This week, I’ve spent a lot of time learning everything there is to know about the Flame of Hope, and I finally finished the Wikipedia article I’ve been creating for it!
What I usually tell people on my tours is that the Flame of Hope honours all those affected by diabetes and stands as a symbol of hope for a cure to be discovered. It was kindled by the Queen Mother in 1989, and will only be extinguished when a cure is found, by the team that discovered it.
That’s just the most important information though – the tip of the iceberg. From how it was actually installed, to events that use it as their symbol, to all the things it’s been in the news for, there are a lot of interesting facts about the Flame of Hope.
I think my favourite fact is that the monument was lowered onto its resting place with ice cubes. After reading that in a newspaper article from 1989, it took me a few minutes to realize – that means it was actually set on ice cubes, and as they melted underneath it, it was slowly lowered to the ground; sounds ingenious and effective, to me!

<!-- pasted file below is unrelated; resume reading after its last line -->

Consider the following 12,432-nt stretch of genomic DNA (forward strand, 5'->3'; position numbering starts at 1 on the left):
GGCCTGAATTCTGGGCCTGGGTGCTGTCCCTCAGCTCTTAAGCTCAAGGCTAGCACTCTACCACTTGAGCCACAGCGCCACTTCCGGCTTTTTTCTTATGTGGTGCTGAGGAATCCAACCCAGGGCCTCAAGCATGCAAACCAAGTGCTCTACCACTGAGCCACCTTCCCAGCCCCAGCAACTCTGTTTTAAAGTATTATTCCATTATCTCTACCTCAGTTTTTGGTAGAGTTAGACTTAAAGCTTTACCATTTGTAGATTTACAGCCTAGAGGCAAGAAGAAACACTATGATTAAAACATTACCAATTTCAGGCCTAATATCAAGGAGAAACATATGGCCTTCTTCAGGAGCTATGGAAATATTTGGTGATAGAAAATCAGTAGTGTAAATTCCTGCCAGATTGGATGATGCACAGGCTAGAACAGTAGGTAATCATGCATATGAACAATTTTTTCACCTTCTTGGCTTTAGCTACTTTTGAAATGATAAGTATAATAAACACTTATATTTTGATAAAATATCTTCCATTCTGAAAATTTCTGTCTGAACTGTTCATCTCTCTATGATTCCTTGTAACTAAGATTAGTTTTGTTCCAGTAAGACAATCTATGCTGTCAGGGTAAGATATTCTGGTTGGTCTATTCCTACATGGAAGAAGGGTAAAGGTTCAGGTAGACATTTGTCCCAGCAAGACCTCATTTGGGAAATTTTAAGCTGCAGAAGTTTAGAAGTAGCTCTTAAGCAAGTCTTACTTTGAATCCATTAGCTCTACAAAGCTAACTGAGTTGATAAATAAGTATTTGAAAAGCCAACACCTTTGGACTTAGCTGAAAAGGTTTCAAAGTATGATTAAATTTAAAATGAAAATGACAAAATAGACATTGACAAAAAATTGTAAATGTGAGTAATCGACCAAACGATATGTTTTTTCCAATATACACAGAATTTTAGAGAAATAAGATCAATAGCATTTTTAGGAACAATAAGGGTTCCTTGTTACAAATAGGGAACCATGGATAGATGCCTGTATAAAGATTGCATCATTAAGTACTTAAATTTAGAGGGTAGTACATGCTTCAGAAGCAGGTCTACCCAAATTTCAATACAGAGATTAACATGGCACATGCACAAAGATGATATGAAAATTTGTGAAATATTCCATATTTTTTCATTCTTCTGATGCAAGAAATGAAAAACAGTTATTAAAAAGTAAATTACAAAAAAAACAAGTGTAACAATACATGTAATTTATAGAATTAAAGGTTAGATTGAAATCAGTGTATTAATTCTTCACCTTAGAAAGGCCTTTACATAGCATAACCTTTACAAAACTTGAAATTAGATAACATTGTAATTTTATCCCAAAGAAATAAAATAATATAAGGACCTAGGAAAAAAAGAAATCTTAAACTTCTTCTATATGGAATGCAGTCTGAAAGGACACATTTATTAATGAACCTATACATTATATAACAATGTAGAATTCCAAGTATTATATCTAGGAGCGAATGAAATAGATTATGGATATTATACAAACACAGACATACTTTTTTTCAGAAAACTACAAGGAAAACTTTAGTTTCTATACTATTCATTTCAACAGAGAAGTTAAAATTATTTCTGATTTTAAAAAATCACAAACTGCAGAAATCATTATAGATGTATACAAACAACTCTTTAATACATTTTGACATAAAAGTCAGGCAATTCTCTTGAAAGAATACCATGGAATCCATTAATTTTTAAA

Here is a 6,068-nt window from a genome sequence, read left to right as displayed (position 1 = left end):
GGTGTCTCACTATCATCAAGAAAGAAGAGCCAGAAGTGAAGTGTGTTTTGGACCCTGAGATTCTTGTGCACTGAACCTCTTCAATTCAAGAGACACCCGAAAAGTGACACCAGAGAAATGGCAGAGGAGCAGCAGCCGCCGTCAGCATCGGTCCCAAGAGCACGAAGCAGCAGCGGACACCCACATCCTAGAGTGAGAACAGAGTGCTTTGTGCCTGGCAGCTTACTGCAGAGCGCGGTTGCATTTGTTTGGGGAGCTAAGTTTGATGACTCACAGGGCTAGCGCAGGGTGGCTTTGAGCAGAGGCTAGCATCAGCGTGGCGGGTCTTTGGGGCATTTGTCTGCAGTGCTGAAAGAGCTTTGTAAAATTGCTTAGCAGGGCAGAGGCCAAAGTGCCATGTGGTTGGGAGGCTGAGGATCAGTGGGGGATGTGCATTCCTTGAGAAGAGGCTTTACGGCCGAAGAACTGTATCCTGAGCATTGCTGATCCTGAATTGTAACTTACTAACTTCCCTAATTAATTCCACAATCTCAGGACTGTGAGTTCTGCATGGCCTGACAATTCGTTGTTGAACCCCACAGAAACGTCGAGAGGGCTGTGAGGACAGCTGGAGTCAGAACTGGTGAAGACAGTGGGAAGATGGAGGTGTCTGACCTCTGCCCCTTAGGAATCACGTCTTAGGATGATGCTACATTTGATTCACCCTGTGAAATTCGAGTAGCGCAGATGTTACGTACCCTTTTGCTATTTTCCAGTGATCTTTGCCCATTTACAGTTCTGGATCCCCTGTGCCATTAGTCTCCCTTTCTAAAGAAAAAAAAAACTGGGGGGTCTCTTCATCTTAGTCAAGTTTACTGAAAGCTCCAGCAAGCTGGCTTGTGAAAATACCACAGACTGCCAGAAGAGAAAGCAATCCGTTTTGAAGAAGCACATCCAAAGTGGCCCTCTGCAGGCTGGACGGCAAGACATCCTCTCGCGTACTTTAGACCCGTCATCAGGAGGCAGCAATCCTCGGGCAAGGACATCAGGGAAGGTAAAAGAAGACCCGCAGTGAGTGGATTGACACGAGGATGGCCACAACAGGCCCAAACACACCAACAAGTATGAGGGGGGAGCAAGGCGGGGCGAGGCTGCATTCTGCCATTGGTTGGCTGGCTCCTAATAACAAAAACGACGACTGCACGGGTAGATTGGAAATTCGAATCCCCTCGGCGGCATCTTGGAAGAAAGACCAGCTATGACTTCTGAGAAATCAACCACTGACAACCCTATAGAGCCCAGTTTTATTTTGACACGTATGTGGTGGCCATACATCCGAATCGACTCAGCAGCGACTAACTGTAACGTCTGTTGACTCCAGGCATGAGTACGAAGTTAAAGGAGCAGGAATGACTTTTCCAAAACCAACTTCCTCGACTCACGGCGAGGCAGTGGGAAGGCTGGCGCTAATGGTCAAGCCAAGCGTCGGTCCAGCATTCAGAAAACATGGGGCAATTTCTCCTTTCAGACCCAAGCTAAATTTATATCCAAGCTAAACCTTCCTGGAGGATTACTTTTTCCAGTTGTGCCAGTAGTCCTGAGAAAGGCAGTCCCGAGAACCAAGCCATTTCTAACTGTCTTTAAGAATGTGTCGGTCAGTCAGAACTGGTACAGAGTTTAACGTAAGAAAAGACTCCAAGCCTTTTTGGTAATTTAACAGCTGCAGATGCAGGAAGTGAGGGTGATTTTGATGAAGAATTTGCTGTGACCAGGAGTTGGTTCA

The monument is made of onyx granite, but the interesting part is, it’s acid-rain-proof. The Flame can also withstand at least 17 kilometre-an-hour wind, rain, and snow – very Canadian, right?
If you want to know more, there’s plenty of information in the new Wikipedia article! You can also check out Banting House NHSC, Banting’s Crater, or Sir Frederick Banting himself (my next review)!
This blog was written by Siena McLachlan, Special Events Assistant/Interpretive Guide at Banting House NHSC. Siena specializes in English Literature and Creative Writing at Western University.